Thirty fresh leaves (250 g) of poplar and willow were homogenized under liquid nitrogen into a fine powder and were centrifuged at 19,000 g for 30 min at 4°C. The activity of stress marker (Glutathione S-Transferase, Phenylalanine Ammonia Lyase, Proline content, and Lipid peroxidation) were evaluate as described by (Guarino and Sciarrillo, 2017). The antioxidant enzyme activity (Superoxide dismutase, Catalase, Ascorbate peroxidase, Guaiacol peroxidase) were determined as follows. Superoxide dismutase (SOD) activity was expressed as unit mg−1protein (Beauchamp and Fridovich, 1971). Catalase (CAT) activity was tested spectrophotometrically and was measured as nmol of H2O2 mg−1protein min−1 (Aebi, 1984). Ascorbate peroxidase (APX) activity was tested as mmol of ascorbate mg−1protein min−1 (Nakano and Asada, 1981). Guaiacol peroxidase (GPX) activity was measured as nmol of guaiacol mg−1protein min−1 (Chance and Maehly, 1955).
Poplar and willow of each area were divided into two sections (root and above ground biomass), carefully washed with deionized water. Total content of Arsenic, Cadmium, Lead, and Zinc in plant extracts were determined by an ICP-OES according to the USEPA method (USEPA, 1995a,b). Bioconcentration Factor (BCF) and Translocation Factor (TF) were determinate for each contaminants. BCF was definite as the ratio of metal concentration in roots to that in the soil (Guarino and Sciarrillo, 2017); (TF) was defined as the ratio of element concentrations in the shoots to that in the roots (Guarino and Sciarrillo, 2017).
Growth performance was estimated by measuring plant height (cm) and diameter (cm) and number of shoots (n°).
The accuracy of the analytical procedure adopted for ICP-OES analysis was checked by running standard solutions every 20 samples. Yttrium was used as the internal standard. A reagent blank and certified reference material (NIST SRM® 2710 a Montana soil and NIST SRM® 1573 tomato leaves, for soils and plants, respectively) were included for quality control of analysis.
The Dixon's test was used to test the presence of outliers in the dataset. A test of normal distribution and homogeneity of variance was performed in order to choose the proper statistical tools. The assumption of normality underlying ANOVA was violated by several variables so non-parametric tests were used. Differences between groups were first tested using Tukey tests. A significant difference was considered at level of P < 0.05.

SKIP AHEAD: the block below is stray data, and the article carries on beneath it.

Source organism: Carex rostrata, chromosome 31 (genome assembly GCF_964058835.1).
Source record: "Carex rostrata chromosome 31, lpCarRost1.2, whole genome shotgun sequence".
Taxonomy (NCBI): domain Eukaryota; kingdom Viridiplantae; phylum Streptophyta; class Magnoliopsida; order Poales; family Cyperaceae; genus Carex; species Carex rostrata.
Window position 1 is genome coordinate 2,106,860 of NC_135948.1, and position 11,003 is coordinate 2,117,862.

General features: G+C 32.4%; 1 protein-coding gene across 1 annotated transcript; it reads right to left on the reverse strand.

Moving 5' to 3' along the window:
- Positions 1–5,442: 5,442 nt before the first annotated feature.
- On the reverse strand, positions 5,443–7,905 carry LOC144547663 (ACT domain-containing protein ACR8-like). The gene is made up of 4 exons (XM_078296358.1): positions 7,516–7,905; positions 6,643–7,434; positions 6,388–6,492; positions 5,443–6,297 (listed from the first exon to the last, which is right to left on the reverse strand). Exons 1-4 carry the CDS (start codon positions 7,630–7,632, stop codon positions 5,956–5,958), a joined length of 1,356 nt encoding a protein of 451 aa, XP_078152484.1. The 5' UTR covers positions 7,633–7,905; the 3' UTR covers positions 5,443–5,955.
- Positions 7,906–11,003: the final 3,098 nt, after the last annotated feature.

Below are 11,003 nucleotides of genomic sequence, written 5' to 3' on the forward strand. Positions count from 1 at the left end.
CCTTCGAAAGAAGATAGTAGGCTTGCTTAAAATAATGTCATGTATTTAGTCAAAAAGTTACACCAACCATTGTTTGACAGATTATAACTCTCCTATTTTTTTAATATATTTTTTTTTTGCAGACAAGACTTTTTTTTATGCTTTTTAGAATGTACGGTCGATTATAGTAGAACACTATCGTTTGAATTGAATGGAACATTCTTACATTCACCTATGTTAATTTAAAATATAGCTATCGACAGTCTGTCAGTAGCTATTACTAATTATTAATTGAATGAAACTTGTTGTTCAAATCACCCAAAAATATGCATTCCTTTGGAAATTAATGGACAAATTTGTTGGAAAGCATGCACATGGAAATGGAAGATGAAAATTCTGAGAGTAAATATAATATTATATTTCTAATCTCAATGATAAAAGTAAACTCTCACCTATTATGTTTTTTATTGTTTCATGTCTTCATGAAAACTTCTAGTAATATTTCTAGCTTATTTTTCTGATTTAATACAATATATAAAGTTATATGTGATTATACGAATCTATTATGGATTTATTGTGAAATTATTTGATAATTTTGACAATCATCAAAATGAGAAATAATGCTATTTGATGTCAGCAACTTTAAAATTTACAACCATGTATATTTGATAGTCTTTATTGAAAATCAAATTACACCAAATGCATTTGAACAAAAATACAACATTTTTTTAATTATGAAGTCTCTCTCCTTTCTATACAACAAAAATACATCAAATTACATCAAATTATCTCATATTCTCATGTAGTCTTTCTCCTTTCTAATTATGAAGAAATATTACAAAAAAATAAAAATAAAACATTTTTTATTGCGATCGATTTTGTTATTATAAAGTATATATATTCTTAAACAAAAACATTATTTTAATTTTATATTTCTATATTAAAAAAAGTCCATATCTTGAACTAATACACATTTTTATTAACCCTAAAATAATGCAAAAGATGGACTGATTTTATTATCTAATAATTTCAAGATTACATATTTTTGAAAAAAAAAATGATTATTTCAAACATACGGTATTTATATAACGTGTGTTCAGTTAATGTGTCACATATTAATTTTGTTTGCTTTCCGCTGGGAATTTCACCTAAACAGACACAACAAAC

Results and Discussion
HMs Removal From Soil
The total concentrations of HMs (As, Cd, Pb, and Zn) in soil with and without microflora consortium at different monitoring time were presented in Figure 2. The total contents of HMs in soil with and without microflora consortium of all four areas at T0 (Control) were: Zn (25,639 ± 354 mg kg−1), Pb (10,463 ± 220 mg kg−1), Cd (315 ± 62 mg kg−1) and As (201 ± 25 mg kg−1). After 12 months (T1), the concentrations of HMs were significantly (p < 0.05) decrease in soil with consortium [(poplar: Zn (23,866 ± 214 mg kg−1), Pb (9,321 ± 124 mg kg−1), Cd (279 ± 42 mg kg−1), and As (160 ± 14 mg kg−1); willow: Zn (21,340 ± 194 mg kg−1), Pb (9,001 ± 110 mg kg−1), Cd (258 ± 38 mg kg−1), and As (150 ± 12 mg kg−1)] (Figure 2). After 36 months (Tf), the results showed that metal concentrations in soil treated with inoculum were significantly less than in control (T0) [(poplar: Zn (17,675 ± 114 mg kg−1), Pb (6,004 ± 95 mg kg−1), Cd (203 ± 22 mgkg−1), and As (120 ± 10 mg kg−1); willow: Zn (17,987 ± 124 mg kg−1), Pb (6,523 ± 110 mg kg−1), Cd (198 ± 27 mg kg−1), and As (108 ± 10 mg kg−1)] (Figure 2).
Figure 2. Total concentration of HMs (As, Cd, Pb, and Zn) in rhizosphere soil at different monitoring time (T0:0, T1:12, T2:24 and TF: 36 months) with microflora consortium and no microflora consortium in hybrid poplar Populous deltoids × Populous nigra and in willow Salix purpurea subsp. lambertiana. Mean values ± SE.